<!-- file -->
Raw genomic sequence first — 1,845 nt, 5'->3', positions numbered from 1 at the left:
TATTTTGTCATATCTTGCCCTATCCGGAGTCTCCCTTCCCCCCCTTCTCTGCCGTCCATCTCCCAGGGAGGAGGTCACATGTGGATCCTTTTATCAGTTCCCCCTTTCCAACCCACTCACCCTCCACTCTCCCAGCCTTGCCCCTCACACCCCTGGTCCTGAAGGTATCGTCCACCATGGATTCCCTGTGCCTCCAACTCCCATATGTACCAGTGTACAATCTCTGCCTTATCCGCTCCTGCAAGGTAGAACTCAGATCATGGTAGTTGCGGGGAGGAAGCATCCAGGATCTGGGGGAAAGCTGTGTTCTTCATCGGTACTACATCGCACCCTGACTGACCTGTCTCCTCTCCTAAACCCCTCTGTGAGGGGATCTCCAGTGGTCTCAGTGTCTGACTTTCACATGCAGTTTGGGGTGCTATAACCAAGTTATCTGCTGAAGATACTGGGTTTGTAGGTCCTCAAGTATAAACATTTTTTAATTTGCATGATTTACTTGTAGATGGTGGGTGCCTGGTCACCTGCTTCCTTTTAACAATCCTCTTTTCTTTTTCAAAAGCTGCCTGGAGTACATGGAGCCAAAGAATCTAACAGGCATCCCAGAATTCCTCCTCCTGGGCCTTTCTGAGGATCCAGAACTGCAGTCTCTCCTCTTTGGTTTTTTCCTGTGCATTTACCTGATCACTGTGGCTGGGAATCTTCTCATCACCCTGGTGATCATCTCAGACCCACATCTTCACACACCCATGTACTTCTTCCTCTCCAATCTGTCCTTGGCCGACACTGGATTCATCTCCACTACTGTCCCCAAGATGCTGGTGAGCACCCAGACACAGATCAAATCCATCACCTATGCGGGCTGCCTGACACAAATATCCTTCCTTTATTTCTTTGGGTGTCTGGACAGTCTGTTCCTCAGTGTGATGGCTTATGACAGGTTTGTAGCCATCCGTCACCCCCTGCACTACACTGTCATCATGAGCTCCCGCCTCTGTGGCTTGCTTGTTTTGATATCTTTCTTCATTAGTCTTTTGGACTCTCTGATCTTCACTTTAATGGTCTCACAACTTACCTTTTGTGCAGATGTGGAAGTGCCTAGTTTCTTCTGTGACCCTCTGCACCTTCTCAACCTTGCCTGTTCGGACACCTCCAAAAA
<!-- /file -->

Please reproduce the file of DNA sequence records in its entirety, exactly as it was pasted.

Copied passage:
Raw genomic sequence first — 1,845 nt, 5'->3', positions numbered from 1 at the left:
TATTTTGTCATATCTTGCCCTATCCGGAGTCTCCCTTCCCCCCCTTCTCTGCCGTCCATCTCCCAGGGAGGAGGTCACATGTGGATCCTTTTATCAGTTCCCCCTTTCCAACCCACTCACCCTCCACTCTCCCAGCCTTGCCCCTCACACCCCTGGTCCTGAAGGTATCGTCCACCATGGATTCCCTGTGCCTCCAACTCCCATATGTACCAGTGTACAATCTCTGCCTTATCCGCTCCTGCAAGGTAGAACTCAGATCATGGTAGTTGCGGGGAGGAAGCATCCAGGATCTGGGGGAAAGCTGTGTTCTTCATCGGTACTACATCGCACCCTGACTGACCTGTCTCCTCTCCTAAACCCCTCTGTGAGGGGATCTCCAGTGGTCTCAGTGTCTGACTTTCACATGCAGTTTGGGGTGCTATAACCAAGTTATCTGCTGAAGATACTGGGTTTGTAGGTCCTCAAGTATAAACATTTTTTAATTTGCATGATTTACTTGTAGATGGTGGGTGCCTGGTCACCTGCTTCCTTTTAACAATCCTCTTTTCTTTTTCAAAAGCTGCCTGGAGTACATGGAGCCAAAGAATCTAACAGGCATCCCAGAATTCCTCCTCCTGGGCCTTTCTGAGGATCCAGAACTGCAGTCTCTCCTCTTTGGTTTTTTCCTGTGCATTTACCTGATCACTGTGGCTGGGAATCTTCTCATCACCCTGGTGATCATCTCAGACCCACATCTTCACACACCCATGTACTTCTTCCTCTCCAATCTGTCCTTGGCCGACACTGGATTCATCTCCACTACTGTCCCCAAGATGCTGGTGAGCACCCAGACACAGATCAAATCCATCACCTATGCGGGCTGCCTGACACAAATATCCTTCCTTTATTTCTTTGGGTGTCTGGACAGTCTGTTCCTCAGTGTGATGGCTTATGACAGGTTTGTAGCCATCCGTCACCCCCTGCACTACACTGTCATCATGAGCTCCCGCCTCTGTGGCTTGCTTGTTTTGATATCTTTCTTCATTAGTCTTTTGGACTCTCTGATCTTCACTTTAATGGTCTCACAACTTACCTTTTGTGCAGATGTGGAAGTGCCTAGTTTCTTCTGTGACCCTCTGCACCTTCTCAACCTTGCCTGTTCGGACACCTCCAAAAA